In addition to issues of hyperactivity, attention, problems, and executive dysfunction, rating forms also indicate difficulties with anxiety, depression, adapting to changes, managing everyday chores and tasks, controlling anger and emotions, exhibiting physical complaints, withdrawal, learning problems, and resilience.  These areas will further impact executive functioning and can result in feeling overwhelmed and unable to manage daily stressors.

  • Social Functioning

Assessment results and ratings indicated difficulties comprehending perspectives, experiences, and beliefs of others and matching appropriate emotion to contextual cues.  This may impact his ability to show empathy and sympathy for others, notice and make sense of emotional undertones in conversation such as humor and sarcasm, and respond appropriately to others.  He also had trouble describing his own internal emotional experience, usually relating his emotions to physical responses in his body.

Client was very concrete, spoke flatly in a straightforward manner, and rarely offered information about himself.  He had trouble sustaining and initiating conversations, did not make eye contact often, and showed a very limited span of facial expressions.  He was able to describe social situations and his relationships adequately.  He has a very straightforward method for determining his friends and acquaintances that was typically based on the amount of personal information he shares.  While this won’t necessarily create problems for him, this rigid determination system may isolate him from others in some ways.  This rigid behavior was also endorsed on rating forms along with unusual behaviors and sensory sensitivities to sound, touch, body awareness, and balance and motion.


High Functioning Autism can often be difficult to detect because clients may not struggle significantly in the social domain or with repetitive behaviors or restricted interests as much or as often.  They may often be able to maintain friendships and interact with others well.  Those with higher functioning ADHD are similar in that they may have average to above average academic performance and show exceptional cognitive skills but may struggle to complete work, chores, etc.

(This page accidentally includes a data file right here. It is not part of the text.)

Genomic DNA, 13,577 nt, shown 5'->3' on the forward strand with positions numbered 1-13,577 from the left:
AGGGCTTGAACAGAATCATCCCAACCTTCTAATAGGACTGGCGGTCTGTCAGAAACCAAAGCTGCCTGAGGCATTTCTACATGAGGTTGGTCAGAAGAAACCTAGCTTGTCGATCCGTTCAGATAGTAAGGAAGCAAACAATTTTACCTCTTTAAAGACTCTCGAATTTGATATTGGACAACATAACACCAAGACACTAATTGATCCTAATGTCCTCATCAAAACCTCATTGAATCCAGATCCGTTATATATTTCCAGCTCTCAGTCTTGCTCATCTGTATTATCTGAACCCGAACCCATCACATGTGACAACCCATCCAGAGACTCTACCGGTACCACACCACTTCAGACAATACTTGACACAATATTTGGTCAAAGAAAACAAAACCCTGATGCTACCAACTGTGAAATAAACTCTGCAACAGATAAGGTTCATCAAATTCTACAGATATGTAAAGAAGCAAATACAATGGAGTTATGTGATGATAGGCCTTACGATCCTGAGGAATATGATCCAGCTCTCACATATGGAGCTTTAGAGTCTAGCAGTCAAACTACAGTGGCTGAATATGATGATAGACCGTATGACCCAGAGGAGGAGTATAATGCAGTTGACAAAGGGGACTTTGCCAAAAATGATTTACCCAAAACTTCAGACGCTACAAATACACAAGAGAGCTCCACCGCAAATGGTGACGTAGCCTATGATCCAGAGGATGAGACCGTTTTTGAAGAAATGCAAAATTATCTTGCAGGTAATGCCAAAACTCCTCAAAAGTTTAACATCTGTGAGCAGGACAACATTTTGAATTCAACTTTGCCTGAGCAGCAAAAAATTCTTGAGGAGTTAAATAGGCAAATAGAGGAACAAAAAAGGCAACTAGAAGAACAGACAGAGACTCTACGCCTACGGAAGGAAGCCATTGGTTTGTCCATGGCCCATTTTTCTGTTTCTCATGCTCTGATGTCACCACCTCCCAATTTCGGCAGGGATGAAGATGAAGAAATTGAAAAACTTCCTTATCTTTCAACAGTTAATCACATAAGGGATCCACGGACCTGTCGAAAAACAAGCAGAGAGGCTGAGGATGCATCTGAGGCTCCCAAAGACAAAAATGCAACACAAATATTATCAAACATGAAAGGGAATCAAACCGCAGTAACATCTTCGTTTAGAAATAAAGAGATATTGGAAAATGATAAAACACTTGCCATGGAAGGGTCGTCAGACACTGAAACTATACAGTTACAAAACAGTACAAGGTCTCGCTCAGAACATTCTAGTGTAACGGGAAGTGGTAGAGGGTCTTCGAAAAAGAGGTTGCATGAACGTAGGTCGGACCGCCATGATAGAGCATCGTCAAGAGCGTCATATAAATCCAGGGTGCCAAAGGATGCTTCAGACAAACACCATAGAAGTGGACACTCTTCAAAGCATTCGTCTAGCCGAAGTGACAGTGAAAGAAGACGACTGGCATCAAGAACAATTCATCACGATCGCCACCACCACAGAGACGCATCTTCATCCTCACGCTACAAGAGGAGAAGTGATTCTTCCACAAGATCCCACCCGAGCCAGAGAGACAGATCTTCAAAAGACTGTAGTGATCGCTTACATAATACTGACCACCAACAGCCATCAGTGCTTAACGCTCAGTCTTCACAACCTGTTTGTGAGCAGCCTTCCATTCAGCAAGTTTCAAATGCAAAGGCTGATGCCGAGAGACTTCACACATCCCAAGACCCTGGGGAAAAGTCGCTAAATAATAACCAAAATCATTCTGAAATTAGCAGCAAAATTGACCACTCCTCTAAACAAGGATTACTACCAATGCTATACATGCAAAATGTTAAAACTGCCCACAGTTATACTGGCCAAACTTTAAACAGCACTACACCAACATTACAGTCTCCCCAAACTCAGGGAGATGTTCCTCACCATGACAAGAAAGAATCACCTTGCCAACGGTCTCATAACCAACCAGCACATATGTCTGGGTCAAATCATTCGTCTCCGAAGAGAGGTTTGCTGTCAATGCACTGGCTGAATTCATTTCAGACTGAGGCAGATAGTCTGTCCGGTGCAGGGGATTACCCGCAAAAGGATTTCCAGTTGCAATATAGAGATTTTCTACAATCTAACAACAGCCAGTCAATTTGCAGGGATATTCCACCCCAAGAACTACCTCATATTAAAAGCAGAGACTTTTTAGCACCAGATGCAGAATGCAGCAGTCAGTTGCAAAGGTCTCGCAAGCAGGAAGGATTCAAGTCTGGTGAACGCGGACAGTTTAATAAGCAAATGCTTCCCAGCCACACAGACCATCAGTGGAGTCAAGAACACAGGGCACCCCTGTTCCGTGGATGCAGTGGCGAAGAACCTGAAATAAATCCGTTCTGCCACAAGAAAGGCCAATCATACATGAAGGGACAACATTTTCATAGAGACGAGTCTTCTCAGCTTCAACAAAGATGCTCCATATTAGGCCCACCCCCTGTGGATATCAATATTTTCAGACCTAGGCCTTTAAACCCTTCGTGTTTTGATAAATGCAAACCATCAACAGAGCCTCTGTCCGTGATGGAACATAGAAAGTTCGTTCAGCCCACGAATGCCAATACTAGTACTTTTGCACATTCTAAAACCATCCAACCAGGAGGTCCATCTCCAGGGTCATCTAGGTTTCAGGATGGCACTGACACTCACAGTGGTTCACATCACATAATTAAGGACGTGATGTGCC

For profiles like these, the following is needed:

  • Counseling, specifically cognitive behavioral techniques,  to address concerns related to executive functioning and mood
  • Medication for ADHD and anxiety and depressive symptoms
  • Social support - social skills groups and extracurricular activities
  • Sleep schedule (can be addressed in counseling and with medication if necessary)
  • Academic accommodations including preferential seating, frequent breaks, extended time, separate testing space, extensions for assignments, and substitution assignments
  • Disenroll from AP classes

Reducing academic load may reduce current struggles - current demands may be exceeding his capacity right now

  • Standardized testing accommodations
  • Transition to college & continued academic accommodations



Client is a 22 year old transgender female referred for ADHD, social difficulties, and mood concerns.  She has trouble with focusing when not immediately interested in the subject matter, staying organized, forgetfulness, blurting out answers, and interrupting others in addition to significant anxiety and depression.

Client has a history of problems with coordination and gait as a child.  She began speaking but stopped suddenly, resulting in speech therapy when she was 3 years old.  She has strained relationships with her father and brother.  While her relationship with her mother has improved, they are also not very close.  Client has difficulty maintaining friendships due to anxiety and forgets to speak to others when not around friends.  She has also always struggled to get along with peers.  This client is currently a junior in college with good academic standing but has trouble focusing on schoolwork.  She has a history of behavioral difficulties in school including fighting and suspension, gifted program participation in 3rd grade, and failing one course in high school.